by Wolf Richter, Wolf Street:
Residential Construction Skids, Nonresidential Construction Stagnates. The delay gave markets a break from lousy data.
OK, it looks like GDP growth, released last week for the fourth quarter (+2.6% annualized rate), will be revised lower on March 28, given today’s data on construction spending for December, which had been delayed due to the government shutdown.
Construction spending fell 0.6% in December from November, based on a seasonally adjusted annual rate, released today by the Commerce Department. Compared to December a year earlier, total construction spending inched up only 0.8% (not seasonally adjusted), the lowest growth rate since Oct 2011, coming out of the great recession. For the whole year of 2018, construction spending rose 4.1% (not seasonally adjusted), showing that the downturn came late in the year:
Construction spending peaked in 2005, then declined through the Great Recession and into early 2010, followed by a catch-up building boom with year-over-year growth rates of over 20% for brief periods and over 10% for most of the time between mid-2012 and late 2015.
Construction spending, at nearly $1.3 trillion in 2018, accounted for over 6% of the US economy. It can’t be offshored and has a large secondary impact on the economy, from companies buying construction equipment to workers buying new vehicles and sandwiches. It matters to the US economy.
Private residential construction was the problem. Spending on single-family houses, multi-family apartment buildings, etc., but not public residential construction, fell 3.5% in December compared to December 2017 (not seasonally adjusted), the fourth month in a row of year-over-year declines:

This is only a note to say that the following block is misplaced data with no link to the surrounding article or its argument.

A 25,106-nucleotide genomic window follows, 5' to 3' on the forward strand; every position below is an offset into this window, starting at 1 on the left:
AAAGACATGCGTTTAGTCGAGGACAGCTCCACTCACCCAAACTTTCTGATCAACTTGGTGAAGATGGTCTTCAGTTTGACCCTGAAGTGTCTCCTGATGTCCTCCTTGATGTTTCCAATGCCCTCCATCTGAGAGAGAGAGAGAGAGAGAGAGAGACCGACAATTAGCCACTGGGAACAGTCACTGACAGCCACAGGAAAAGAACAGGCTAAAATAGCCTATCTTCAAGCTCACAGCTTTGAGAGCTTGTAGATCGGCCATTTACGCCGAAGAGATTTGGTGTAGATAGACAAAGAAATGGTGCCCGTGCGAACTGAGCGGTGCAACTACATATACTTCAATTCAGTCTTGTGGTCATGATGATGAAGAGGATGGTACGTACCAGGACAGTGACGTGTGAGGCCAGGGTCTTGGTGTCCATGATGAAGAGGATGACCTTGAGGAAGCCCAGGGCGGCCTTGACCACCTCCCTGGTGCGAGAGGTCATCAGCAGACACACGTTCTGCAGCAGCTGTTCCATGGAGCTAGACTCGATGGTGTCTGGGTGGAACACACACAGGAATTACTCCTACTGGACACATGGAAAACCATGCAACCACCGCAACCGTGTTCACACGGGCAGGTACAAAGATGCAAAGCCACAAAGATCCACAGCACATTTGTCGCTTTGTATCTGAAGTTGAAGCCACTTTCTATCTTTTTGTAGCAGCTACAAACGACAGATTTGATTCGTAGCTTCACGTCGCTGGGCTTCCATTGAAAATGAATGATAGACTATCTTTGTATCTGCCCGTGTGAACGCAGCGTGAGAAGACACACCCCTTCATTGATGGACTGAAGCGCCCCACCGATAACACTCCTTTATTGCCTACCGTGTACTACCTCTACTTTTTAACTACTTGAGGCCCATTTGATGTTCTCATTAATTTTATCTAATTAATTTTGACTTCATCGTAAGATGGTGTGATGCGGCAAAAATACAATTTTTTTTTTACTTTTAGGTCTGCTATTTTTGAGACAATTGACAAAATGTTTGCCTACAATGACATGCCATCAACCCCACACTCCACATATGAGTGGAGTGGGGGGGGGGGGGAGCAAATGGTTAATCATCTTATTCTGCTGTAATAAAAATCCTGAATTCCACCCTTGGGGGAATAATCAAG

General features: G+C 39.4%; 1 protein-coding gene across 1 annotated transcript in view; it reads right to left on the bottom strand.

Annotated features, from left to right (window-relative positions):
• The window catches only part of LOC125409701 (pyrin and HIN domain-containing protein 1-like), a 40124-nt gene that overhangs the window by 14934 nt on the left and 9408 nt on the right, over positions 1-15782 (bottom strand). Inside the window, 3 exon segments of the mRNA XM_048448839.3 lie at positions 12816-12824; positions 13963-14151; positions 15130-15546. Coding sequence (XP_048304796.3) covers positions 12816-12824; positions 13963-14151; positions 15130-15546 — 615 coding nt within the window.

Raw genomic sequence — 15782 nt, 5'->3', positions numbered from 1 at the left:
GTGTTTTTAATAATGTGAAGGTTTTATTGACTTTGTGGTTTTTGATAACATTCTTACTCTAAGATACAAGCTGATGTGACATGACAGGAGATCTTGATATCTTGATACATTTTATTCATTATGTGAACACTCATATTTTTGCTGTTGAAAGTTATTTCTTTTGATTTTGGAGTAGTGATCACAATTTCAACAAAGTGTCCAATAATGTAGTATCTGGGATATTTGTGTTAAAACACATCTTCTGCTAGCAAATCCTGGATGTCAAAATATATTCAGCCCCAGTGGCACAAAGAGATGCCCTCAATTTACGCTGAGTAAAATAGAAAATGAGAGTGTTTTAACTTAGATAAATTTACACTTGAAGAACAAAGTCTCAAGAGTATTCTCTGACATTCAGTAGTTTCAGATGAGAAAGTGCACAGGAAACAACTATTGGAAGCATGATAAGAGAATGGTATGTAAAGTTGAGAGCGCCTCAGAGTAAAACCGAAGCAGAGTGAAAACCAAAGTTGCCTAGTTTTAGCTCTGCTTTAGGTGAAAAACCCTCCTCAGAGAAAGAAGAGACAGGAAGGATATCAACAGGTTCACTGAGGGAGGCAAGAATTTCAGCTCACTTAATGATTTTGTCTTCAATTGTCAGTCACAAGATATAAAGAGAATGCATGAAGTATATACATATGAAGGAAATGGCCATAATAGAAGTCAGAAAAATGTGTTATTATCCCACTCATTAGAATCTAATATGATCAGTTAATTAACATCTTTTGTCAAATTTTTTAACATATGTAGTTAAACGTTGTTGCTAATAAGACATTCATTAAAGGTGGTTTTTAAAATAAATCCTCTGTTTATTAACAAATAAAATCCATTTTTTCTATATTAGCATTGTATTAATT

In terms of dollars, private residential construction is forming a peculiar pattern: An epic construction boom during Housing Bubble 1, an epic construction bust during Housing Bust 1, and a construction boom during Housing Bubble 2 that is now losing its grip. In December, private residential construction spending, at $537 billion seasonally adjusted annual rate, while down from December a year earlier, was more than double the range during the 3-year span between 2009 and 2012, but remains below the crazy peak in 2005 (December 2005 $671 billion):
Private non-residential construction – office buildings, warehouses, hospitals, manufacturing facilities, etc., but not including projects for oil-and-gas drilling – rose 3.8% compared to December 2017. But December 2017 is an easy comparison: that month, spending had dropped 3.5% year over year. Compared to December 2016, spending in December 2018 was about flat, stagnating at $454 billion seasonally adjusted annual rate:
Public construction spending – including on the infamous US infrastructure such as highways and water-and-sewer systems – rose 4.2% year-over-year in December (not seasonally adjusted). But in dollar terms, it has not gone anywhere in 20 years, after peaking in March 2009. December’s spending at $301 billion seasonally adjusted annual rate was back where it had first been in March 2008:
This report on December construction spending was another in a series of reports for late last year that had been delayed due to the government shutdown, and that showed, when they were finally released, an economy whose growth was slowing toward the end of the year, with some actual year-over-year declines cropping up, such as in residential construction.
For the markets, the government shutdown, and the accompanying blackout of economic data, was precisely what was needed the most to sustain the blistering rally in January and February. But this data is now trickling out. And it is putting together the uninspiring image of an economy that is growing but at a considerably slower rate than earlier in 2018, and is right back in the range of where it had been in prior years despite the enormous dual stimulus of huge tax cuts and ballooning government spending.